There is some light at the end of the tunnel for those who have inflammatory gut conditions. Recent studies (4) are showing that curcumin, the active ingredient in the spice turmeric, significantly increases iron levels through the reduction of gastric inflammation and hepcidin levels. Adding this spice regularly to your meals or taking it in a supplement form could be supportive and naturally increase circulating iron levels.
Iron and the gut microbiome
Another side to iron supplementation and the reported adverse effects is the detrimental changes that take place in gut bacteria within the microbiome. Our protective immune cells compete for the supply of iron against increasing levels of pathogenic (bad) bacteria that consume iron for growth. These problematic bacteria then colonise and consequently cause intestinal injury and inflammation (5). A study investigating iron supplementation in African children found that there was an increase in the number of enterobacteria (bad bacteria) and a decrease in lactobacilli (good bacteria) which also correlated with gut inflammation (6).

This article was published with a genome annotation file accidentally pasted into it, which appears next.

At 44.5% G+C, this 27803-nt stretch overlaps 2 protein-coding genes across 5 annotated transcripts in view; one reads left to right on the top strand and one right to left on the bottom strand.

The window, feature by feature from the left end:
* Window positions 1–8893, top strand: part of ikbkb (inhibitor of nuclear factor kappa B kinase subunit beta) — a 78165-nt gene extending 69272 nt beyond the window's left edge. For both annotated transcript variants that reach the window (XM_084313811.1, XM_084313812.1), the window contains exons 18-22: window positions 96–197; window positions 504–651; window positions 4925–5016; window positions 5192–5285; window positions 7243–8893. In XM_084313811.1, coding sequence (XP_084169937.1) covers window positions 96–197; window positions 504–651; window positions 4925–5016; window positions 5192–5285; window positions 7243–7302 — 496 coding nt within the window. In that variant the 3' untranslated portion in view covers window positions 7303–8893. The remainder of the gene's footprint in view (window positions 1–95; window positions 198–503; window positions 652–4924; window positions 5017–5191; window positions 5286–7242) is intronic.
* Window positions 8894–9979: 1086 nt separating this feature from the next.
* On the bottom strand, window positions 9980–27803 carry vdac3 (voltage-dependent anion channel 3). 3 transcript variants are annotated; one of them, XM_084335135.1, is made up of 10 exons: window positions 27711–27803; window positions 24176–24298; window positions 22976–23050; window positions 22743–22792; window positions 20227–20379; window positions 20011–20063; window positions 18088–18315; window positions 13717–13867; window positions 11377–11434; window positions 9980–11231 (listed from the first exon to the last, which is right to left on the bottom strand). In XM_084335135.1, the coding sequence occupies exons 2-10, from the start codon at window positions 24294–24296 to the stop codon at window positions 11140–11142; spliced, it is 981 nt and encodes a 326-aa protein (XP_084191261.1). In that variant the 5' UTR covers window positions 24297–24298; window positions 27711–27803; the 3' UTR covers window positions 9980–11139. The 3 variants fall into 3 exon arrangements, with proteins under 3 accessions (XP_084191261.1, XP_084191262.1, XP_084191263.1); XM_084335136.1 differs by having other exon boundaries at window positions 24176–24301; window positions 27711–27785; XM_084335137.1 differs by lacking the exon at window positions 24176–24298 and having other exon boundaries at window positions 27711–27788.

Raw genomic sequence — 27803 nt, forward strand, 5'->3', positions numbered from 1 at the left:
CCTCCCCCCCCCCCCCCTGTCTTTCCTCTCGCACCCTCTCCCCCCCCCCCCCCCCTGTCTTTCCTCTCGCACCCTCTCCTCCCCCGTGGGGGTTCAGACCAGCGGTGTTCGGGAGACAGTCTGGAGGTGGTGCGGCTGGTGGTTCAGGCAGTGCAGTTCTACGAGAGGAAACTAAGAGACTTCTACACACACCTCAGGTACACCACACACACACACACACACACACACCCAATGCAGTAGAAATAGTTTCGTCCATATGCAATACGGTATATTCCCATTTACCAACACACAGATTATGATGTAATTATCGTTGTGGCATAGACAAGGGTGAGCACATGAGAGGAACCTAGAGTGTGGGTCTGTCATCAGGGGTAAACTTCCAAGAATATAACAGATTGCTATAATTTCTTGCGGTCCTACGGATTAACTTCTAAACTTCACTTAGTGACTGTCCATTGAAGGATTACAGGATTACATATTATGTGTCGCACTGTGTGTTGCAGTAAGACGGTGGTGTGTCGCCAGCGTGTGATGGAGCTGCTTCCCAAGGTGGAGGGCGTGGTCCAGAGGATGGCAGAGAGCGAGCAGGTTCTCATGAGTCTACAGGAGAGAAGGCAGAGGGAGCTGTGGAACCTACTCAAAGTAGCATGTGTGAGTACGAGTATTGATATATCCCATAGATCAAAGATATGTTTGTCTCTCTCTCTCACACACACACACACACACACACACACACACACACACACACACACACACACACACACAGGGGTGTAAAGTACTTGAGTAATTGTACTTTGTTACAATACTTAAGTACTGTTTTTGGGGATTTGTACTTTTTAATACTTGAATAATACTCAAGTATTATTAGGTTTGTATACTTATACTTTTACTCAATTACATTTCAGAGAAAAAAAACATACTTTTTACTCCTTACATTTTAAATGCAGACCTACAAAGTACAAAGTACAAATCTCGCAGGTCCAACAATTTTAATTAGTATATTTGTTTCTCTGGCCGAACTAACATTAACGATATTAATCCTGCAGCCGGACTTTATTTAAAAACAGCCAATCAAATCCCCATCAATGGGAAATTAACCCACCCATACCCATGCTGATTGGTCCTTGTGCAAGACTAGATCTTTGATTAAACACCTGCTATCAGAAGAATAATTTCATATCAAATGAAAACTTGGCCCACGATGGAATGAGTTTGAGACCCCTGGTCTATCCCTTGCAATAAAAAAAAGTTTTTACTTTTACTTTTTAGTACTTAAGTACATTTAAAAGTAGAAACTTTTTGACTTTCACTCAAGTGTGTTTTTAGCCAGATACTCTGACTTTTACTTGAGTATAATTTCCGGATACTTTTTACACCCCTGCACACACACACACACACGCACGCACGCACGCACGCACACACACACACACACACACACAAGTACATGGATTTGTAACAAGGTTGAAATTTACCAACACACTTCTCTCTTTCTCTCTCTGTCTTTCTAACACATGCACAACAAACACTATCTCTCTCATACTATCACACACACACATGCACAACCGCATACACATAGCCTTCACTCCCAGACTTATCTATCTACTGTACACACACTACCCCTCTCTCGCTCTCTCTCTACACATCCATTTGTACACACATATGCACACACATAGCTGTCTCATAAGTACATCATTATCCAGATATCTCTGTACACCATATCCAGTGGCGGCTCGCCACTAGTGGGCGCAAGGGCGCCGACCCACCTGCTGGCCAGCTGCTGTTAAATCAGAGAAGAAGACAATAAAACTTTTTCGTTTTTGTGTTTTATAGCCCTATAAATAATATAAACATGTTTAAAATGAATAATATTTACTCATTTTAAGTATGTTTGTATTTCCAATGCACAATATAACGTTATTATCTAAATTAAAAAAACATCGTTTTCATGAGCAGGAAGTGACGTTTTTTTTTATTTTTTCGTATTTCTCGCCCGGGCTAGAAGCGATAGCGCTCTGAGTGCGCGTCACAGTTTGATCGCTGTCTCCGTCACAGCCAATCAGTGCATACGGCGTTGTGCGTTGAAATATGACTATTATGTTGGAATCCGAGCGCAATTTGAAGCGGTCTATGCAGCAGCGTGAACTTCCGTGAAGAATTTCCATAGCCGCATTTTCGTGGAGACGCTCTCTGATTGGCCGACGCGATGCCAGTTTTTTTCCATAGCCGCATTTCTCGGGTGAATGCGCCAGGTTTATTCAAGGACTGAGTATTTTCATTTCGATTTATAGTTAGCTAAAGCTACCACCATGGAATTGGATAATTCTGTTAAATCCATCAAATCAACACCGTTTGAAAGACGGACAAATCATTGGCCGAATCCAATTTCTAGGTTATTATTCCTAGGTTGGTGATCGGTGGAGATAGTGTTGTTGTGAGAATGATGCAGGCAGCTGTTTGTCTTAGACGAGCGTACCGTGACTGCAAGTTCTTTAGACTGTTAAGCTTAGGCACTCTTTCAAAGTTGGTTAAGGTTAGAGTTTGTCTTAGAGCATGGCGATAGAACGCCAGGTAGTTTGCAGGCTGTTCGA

In the light of the undesirable effects that iron supplementation may have on the gut microbiome, what else should we be considering?
Ensuring the diet includes plenty of naturally high iron-containing foods is essential. There are some facts worth knowing about how iron from food is absorbed, which will help you to ensure your food choices give you the best supply of naturally occurring dietary iron.
Irfromorm food comes in two forms; heme-iron from animal products such as fish, red meats and poultry, and non-heme iron, which is found in plant-based foods like grains, beans, vegetables, fruits, nuts and seeds. Non-heme iron is also found in eggs, milk and dairy products.
The most important point about these two different forms of iron is that they are absorbed at very different rates. We process and absorb approximately 20-30% of heme-iron and only 5-10% of non-heme iron from the levels listed on the nutrition labels of these foods. This is useful information for vegetarians and vegans who need to plan food choices, for this reason, more carefully.